There is a lack of data on the lifespan of individual lesser twayblade plants, although they are perennial, and it is estimated that they live for ‘a few years’.

In Scotland, lesser twayblade flowers from May to July, and pollination is by insects. These include small flies, beetles, ichneumon wasps and female gnats ( Sciara thomae ). In North America, fungus gnats have often been observed acting as pollinators. After pollination, the flowers persist for some time while the ovary ripens to form the seed capsule. The seeds are minute and dust-like, and are dispersed by the wind. Lesser twayblade also reproduces vegetatively, with new shoots growing off the roots, or rhizomes.

Little information is available about the germination of seeds in natural conditions, and it is not known if there’s a period of dormancy first. In a cultivated situation, 15 months after germination, the new plant was still a protocorm (the initial stage of development of all orchids), and consisted of a small ball, or embryo, with a few hundred cells. Another report indicated that the first green leaf appeared after 2-3 years of development of a plant’s roots underground. The closely-related common twayblade does not produce a green leaf until its fourth year, and apparently does not flower until it is 12-15 years old.

Like all orchids, lesser twayblade has a crucial mycorrhizal relationship with fungi. Because of the lack of food resources in their minute seeds, and the absence of seedling leaves (which enable other plants to gain energy from the sun through photosynthesis at an early stage in their growth), orchids are dependent, when they are young, on an external food source for their nutrients.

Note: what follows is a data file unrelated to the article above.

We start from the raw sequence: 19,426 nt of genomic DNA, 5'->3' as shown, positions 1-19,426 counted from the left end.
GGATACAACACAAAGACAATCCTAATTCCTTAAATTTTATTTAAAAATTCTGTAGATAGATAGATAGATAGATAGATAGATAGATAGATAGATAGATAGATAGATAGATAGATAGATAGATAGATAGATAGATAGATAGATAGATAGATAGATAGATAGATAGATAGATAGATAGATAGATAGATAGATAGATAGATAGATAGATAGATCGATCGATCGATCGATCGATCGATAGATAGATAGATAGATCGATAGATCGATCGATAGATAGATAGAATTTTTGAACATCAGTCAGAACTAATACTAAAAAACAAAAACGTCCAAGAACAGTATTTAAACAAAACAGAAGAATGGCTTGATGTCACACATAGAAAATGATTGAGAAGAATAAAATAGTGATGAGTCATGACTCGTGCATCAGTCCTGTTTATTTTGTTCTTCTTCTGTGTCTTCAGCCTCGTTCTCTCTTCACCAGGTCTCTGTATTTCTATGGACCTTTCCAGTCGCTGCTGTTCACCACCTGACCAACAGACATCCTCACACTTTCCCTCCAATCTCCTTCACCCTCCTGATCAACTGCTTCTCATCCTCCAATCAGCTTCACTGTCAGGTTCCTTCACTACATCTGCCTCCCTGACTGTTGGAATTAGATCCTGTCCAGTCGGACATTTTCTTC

The relationship is an endomycorrhizal one, in which the fungus lives inside the cells in the orchid’s roots, although a part of it grows outside the plant and accesses nutrients that are passed to the host as carbohydrates. In the case of lesser twayblade, the mycorrhizal partners are fungi in the genus Rhizoctonia , and the fungal hyphae occur in the long, hairy roots, but not in the rhizomes, which are storage organs. In most orchids, it is thought that the nutrient flow is one way only, from fungus to orchid, thereby making the mycorrhizal relationship a parasitic one, rather than a mutually-beneficial symbiotic one. It is unknown whether the orchid continues to draw nutrients from the fungus once it has green leaves and can therefore produce its own food through photosynthesis.

Like many plants in the heather moorlands and woodland areas where it grows, lesser twayblade suffers from overgrazing by red deer (Cervus elaphus ) and sheep. However, some grazing at a reduced level is beneficial, as it limits the height of the surrounding vegetation, thereby making it easier for the twayblade to grow successfully. Often overlooked because of its small size, the lesser twayblade is a beautiful plant that requires further study for a fuller understanding of its lifecycle and role within the ecosystem.

The other main relationship that lesser twayblade has with other organisms is the provision of nectar to the insects that act as its pollination agents. Nectar is secreted in a groove that runs centrally down the lip of each flower, and provides the ‘reward’ that attracts the insects that transfer pollen from plant to plant, thereby facilitating sexual reproduction of the twayblade.

Alan Watson Featherstone